updated 1/16/2007 9:13:30 PM ET 2007-01-17T02:13:30

Attorney General Alberto Gonzales on Tuesday blamed delays in trying terror detainees at Guantanamo Bay on legal challenges filed by their lawyers.

Those trials may start by this summer, Gonzales told Associated Press reporters and editors. He said rules for the military commission are being sent up to Capitol Hill this week.

“It’s not for lack of trying,” Gonzales said, when asked about the legal fate of detainees who have been held at the military facility, in some cases for five years. “We are challenged every step of the way.”

“We are trying as hard as we can to bring these individuals to justice,” he said.

In the wide-ranging interview that lasted an hour, the attorney general defended a number of Bush administration policies criticized by Democrats and civil libertarians as overstepping legal boundaries, including intelligence gathering and the recent firing of U.S. Attorneys.

Gonzales bristled at the suggestion by Democratic senators that the Justice Department’s request for the resignations of several U.S. attorneys was politically motivated or was intended to circumvent the Senate confirmation process.

On another controversial issue, Gonzales said Congress allows the Pentagon to examine banking records of Americans suspected of terrorism or espionage. The little-known power has been on the books for decades, and was recently reauthorized in the Patriot Act, but some lawmakers are questioning whether it is an improper expansion of the Defense Department’s domestic role.

“If Congress gives them the authority, I think they probably ought to be exercising that authority in connection with national security investigations,” Gonzales said.

395 detained at terror camp
The Bush administration has been widely criticized for its detention of about 395 men at Guantanamo, some without being officially charged, on suspicion of links to al-Qaida or the Taliban. The government has characterized the detainees as enemy combatants who should have fewer legal protections than civilians in U.S. courts.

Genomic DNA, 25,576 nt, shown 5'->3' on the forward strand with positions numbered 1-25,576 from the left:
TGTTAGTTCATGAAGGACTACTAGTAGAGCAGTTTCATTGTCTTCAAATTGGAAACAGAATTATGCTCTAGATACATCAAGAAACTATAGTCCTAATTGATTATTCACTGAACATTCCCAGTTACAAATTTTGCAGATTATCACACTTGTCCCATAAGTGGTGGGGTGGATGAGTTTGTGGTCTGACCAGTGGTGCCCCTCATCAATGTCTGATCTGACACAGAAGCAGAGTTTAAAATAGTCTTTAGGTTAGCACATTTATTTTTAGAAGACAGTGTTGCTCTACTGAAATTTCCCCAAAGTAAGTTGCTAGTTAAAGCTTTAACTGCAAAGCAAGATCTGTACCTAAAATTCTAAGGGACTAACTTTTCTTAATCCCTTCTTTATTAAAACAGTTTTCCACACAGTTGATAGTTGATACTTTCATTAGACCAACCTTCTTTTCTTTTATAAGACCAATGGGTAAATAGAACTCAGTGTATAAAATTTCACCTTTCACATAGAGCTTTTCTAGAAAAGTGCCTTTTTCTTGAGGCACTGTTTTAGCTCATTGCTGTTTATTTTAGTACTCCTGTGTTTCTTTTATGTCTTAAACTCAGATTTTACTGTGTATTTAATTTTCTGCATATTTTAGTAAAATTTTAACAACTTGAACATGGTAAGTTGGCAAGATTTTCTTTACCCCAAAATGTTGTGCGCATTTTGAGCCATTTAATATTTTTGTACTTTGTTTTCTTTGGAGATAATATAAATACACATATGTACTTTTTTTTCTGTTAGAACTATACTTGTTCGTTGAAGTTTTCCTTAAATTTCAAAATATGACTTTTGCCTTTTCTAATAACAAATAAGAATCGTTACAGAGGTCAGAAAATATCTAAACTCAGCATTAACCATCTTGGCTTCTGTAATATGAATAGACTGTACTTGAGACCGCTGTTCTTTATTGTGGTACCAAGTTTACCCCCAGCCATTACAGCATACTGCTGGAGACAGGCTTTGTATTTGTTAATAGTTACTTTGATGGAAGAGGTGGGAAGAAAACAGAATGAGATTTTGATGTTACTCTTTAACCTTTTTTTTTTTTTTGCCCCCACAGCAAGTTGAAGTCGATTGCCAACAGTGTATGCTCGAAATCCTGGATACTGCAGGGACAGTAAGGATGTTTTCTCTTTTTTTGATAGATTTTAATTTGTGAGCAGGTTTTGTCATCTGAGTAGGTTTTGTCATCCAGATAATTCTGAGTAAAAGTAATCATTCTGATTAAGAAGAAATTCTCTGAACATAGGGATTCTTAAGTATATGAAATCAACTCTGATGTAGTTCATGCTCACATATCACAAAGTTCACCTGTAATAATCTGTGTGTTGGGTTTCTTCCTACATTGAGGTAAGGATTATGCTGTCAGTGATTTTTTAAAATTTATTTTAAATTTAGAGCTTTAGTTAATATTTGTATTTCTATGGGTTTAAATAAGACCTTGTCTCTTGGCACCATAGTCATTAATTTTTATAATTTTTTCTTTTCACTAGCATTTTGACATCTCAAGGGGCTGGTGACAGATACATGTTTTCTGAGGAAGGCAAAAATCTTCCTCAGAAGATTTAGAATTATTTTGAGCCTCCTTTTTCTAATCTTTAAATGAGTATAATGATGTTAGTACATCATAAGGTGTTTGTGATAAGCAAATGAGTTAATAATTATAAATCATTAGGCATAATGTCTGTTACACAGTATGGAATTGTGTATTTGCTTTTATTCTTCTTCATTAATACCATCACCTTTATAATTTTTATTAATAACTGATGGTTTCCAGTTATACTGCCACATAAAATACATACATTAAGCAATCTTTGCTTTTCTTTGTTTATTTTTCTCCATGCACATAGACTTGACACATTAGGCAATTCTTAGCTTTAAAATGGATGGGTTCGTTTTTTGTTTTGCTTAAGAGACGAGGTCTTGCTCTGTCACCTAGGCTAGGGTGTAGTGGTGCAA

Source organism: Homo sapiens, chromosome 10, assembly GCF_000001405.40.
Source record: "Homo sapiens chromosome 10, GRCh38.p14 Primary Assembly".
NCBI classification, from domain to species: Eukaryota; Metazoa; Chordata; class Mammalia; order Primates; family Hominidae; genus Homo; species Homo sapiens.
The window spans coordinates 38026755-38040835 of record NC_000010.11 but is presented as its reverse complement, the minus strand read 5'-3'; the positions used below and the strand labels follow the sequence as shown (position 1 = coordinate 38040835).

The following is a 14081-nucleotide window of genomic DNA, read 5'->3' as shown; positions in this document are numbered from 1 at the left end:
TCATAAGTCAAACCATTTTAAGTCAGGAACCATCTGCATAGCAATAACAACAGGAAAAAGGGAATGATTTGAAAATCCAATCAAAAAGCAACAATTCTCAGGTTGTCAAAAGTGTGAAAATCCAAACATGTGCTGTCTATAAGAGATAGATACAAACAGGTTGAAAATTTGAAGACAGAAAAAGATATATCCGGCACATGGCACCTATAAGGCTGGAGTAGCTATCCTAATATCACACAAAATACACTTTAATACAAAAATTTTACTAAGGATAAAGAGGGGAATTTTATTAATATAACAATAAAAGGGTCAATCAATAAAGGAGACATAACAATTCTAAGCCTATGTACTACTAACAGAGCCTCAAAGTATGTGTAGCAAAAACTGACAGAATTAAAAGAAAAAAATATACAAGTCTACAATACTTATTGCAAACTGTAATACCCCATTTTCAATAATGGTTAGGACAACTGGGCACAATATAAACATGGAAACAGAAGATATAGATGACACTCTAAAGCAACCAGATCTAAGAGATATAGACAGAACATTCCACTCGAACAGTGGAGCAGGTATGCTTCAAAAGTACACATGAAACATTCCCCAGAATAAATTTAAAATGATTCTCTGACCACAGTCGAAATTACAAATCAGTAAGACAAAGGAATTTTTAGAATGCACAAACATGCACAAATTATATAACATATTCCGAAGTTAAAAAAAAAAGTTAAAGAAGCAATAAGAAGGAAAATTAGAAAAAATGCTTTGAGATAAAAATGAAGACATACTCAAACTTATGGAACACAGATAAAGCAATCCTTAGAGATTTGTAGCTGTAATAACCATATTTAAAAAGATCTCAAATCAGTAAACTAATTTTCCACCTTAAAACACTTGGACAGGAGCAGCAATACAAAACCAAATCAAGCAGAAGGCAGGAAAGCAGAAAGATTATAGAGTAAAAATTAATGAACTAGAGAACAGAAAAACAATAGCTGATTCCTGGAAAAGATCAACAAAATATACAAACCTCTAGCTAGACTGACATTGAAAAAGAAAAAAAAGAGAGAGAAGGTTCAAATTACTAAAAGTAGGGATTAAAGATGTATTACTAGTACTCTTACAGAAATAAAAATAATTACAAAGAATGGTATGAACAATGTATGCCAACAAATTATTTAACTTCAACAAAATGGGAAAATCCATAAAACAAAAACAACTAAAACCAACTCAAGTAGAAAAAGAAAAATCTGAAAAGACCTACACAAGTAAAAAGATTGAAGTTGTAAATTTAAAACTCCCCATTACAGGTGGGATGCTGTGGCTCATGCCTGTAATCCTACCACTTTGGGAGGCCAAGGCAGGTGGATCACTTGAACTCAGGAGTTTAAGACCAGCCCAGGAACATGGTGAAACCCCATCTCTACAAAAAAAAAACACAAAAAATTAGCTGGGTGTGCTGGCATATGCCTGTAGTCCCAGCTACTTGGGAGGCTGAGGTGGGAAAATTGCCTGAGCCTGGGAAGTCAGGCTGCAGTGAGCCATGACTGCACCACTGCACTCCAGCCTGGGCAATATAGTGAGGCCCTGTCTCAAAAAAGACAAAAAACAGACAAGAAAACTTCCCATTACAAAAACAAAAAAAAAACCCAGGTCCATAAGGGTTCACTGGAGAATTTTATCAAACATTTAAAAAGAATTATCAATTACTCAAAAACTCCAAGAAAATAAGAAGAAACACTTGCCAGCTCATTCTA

Military officials say 60 to 80 detainees will be charged and brought to trial. Another 85 men have been cleared for release or transfer to other countries.

Defense lawyers have challenged the validity of the new law, which President Bush signed Oct. 17, and have raised the possibility that the military trials will be struck down by a federal appeals court or the Supreme Court.

Michael Ratner, president of the Center for Constitutional Rights, called Gonzales’ remarks Tuesday “a convoluted view of the world.”

“We’ve been trying for five years to get the majority of the detainees in federal court,” Ratner said. “They’ve resisted from the first day, when they took people to Guantanamo.”

Illegal immigration also addressed
On another topic, Gonzales said the Justice Department was indicting 148 illegal immigrants who acquired other peoples’ Social Security numbers and other personal information to get jobs at Swift & Co. meat packing plants.

The indictments, in six states, follow federal raids on the plants last month in the largest-ever workplace crackdown on illegal immigration. The raids led to the arrests of nearly 1,300 employees and temporarily halted operations at the Greeley, Colo.-based meat processor.

In response, 18 former Swift employees sued the company for $23 million, charging it conspired to keep wages down by hiring illegal immigrants.

“Obviously, we’re concerned about identity theft in this country,” Gonzales said. He said the Bush administration is studying ways to curb identity theft, including better ways for police to report the crime, and to reduce the access that thieves have to Social Security numbers.

The federal indictments include: 53 in Texas, 30 in Iowa, 26 in Nebraska, 20 in Minnesota, 18 in Utah and 1 on Colorado. Additionally, local prosecutors are bringing state charges against the immigrants, including 80 in Cache County, Utah and 18 in Weld County, Colo.

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